munoz family"Their biggest concern is that they are going to lose their grandchild. Some of them are already in a court battle with the parents...and they're just looking for help. They don't even know where to begin."
       --Georgia Mackley, Idaho KinCare Coalition

"This is always a balancing act for a lawyer. I ask a lot of questions, and I try to do the best I can to fit their situation into a statute, but many times it's very difficult."
       --John Prior, attorney

Legal Options

The Children's Defense Fund, a nonprofit Washington, D.C. group, says the majority of grandparents raising grandchildren do so without any legal authority. They just end up with the kids and try to make it work as best they can. This can be troublesome, since daily decisions that involve minor children almost always require some sort of legal paperwork. What most grandparents seek in a legal solution is stability for the grandchildren. There are several ways to obtain legal rights for minor children in your care. Every situation is different, but we'll list them from "least formal" to "most formal"

  1. Power of Attorney: This is a document that gives an adult some limited legal rights on behalf of another, absent adult. People who are going to jail often sign a Power of Attorney form to allow a grandparent limited, temporary decision-making power for children while the parent is incarcerated. But it is not actual legal custody, is usually only good for a few months, and may be rescinded at any time.
  2. Guardianship: Grandparents must go to court to get guardianship of children. It is also a temporary situation, because the parents can go back to court at any time and petition for the guardianship to be "dissolved" and get the children back. This option is often chosen when the parents have been involved in drugs, crime, or other types of instability, but might be able to improve their situations enough to parent full-time again. Grandparents can set stipulations for this, such as having adequate housing and steady employment for 6 months or more; enrolling in parenting classes and attending their minor children's therapy sessions. Guardianship also requires the guardian(s) to file an annual written report with the court about the child's status and progress, and the guardian's finances.
  3. Foster Care: Grandparents who report dangerous living situations to local authorities find themselves mired in a more complex situation. They've not only "blown the whistle" on their grown children, but when social service agencies intervene, the grandkids may become wards of the state. At that point, even the best-intentioned grandparents or other relatives don't necessarily have "first rights" to care for the children unless they are willing to go through the rigorous process to become a foster home -- something most grandparents are unwilling to do.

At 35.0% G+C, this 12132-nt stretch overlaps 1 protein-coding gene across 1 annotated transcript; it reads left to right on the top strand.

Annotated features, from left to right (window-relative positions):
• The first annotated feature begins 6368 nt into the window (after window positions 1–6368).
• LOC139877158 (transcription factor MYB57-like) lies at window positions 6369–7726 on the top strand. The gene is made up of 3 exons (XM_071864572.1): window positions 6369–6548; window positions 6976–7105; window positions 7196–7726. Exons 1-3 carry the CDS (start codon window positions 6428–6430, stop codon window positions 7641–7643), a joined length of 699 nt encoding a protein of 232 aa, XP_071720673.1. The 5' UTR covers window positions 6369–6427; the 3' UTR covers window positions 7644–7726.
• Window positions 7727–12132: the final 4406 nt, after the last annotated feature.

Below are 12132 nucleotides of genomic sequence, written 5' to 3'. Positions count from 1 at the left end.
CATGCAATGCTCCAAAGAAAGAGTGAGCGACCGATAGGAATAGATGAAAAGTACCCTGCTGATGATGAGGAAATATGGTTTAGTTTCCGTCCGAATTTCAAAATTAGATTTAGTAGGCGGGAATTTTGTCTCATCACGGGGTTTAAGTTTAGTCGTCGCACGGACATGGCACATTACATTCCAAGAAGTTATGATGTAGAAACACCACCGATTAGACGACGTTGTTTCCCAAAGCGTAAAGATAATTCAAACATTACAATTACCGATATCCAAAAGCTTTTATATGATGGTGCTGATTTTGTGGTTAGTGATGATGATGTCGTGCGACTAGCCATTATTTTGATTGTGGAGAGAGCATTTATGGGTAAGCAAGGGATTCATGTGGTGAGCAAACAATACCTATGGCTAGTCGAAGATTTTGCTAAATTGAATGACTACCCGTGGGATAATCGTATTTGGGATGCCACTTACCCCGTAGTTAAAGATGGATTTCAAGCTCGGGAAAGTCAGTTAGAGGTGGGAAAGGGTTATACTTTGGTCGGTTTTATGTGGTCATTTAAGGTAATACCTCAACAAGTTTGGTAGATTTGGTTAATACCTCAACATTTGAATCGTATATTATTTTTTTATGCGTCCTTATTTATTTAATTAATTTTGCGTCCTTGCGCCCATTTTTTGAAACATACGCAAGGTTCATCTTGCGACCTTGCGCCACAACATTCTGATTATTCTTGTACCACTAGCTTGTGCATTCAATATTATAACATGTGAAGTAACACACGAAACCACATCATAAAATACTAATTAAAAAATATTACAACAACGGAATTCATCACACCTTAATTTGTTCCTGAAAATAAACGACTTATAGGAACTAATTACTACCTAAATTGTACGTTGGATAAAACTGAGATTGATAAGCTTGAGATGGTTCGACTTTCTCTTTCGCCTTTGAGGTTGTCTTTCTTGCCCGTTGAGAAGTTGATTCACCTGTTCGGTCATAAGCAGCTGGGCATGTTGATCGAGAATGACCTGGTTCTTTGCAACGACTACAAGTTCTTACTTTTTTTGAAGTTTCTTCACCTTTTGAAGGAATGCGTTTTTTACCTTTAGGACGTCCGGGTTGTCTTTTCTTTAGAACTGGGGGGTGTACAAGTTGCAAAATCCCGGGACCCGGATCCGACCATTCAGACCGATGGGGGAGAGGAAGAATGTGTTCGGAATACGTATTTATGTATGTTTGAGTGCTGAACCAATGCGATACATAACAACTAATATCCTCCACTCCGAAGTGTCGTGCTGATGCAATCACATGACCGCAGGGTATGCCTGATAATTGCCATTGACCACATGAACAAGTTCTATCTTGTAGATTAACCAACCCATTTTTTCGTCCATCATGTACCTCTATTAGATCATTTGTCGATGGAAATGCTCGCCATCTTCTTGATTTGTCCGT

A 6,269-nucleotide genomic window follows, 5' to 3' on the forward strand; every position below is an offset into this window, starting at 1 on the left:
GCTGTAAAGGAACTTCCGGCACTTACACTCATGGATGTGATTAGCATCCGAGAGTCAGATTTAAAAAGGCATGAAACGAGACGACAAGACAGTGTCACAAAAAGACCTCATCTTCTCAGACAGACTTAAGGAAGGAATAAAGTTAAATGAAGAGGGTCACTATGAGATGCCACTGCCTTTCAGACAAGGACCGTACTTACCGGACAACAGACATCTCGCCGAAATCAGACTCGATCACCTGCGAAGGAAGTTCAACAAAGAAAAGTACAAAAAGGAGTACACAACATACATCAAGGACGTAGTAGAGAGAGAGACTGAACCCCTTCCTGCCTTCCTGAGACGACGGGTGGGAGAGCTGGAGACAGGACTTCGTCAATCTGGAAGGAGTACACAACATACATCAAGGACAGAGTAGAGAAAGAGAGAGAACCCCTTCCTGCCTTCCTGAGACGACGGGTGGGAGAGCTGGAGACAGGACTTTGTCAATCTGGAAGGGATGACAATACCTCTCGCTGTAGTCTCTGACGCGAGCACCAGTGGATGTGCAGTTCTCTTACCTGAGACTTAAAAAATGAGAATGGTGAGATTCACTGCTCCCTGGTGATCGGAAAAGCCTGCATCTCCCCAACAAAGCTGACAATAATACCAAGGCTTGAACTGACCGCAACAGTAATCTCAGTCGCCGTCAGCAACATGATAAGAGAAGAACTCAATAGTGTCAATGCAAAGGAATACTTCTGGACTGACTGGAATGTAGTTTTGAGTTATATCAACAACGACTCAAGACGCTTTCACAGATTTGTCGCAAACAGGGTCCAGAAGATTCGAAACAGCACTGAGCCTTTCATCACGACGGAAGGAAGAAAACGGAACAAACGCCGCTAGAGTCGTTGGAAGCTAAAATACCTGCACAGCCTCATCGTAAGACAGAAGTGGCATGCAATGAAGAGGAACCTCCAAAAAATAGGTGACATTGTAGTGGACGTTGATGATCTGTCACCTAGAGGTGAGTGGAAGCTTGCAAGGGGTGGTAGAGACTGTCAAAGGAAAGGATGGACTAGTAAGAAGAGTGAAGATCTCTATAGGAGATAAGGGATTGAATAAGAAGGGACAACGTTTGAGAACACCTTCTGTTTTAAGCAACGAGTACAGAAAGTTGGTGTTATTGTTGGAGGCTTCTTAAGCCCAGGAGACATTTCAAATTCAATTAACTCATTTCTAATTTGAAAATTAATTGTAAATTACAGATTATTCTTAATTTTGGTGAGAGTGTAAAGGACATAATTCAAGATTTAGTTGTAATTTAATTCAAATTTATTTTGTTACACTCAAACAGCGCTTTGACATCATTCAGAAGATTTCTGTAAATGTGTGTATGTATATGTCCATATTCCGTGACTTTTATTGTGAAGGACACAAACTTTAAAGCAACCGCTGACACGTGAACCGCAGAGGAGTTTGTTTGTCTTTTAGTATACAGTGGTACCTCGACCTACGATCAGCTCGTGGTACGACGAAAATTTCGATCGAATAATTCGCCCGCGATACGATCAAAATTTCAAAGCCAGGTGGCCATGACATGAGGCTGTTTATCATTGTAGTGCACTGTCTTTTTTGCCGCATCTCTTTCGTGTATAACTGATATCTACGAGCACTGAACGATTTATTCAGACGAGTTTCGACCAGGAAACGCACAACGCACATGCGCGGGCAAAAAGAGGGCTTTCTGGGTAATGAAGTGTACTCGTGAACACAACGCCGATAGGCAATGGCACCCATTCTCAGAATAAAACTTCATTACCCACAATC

4. De Facto Custody: This is a very new designation, created in only a few states but being considered in others. It allows grandparents (or any other adult) caring for a child to be given equal legal standing in custody disputes with the child's parents, if the caregiver has been the primary physical and financial supporter of the child for a certain time period (depending upon the age of the child).

    The "de facto custodian" or "kinship caregiver" status is a controversial one, but is a major milestone for grandparents who care for children for long time periods before the birth parents return to claim them. De facto custody laws have been enacted in Idaho, Indiana, Kentucky, Minnesota, and New York.

  5. Adoption: This requires that a judge terminate the birth parents' parental rights and assign these rights to the grandparent. It is the most difficult type of custody to obtain, but it does have advantages. For instance, adopted children of retirees can receive Social Security benefits that do not impact the retiree's own benefits, and are calculated based on the grandparent's benefits, not the child's parents. In addition, better health insurance might be available through the grandparents. And finally, this is the only sure way to prevent a birth parent from reclaiming their child. It is a more expensive process and can lead to acrimony between the birth parents and the grandparents.

The important thing is to talk over your situation with a lawyer as soon as you can.

"It depends on your finances of course, and Legal Aid is an option for some people," says grandfather Jerry Batie, "But some parents say they'll do things and then don't follow through, so you should have an attorney involved in there somewhere."

Batie's wife Jacqui agrees. "I'd have to say that a majority of our problems have arisen from dealing with the parents rather than the child. The children are the victims in these situations."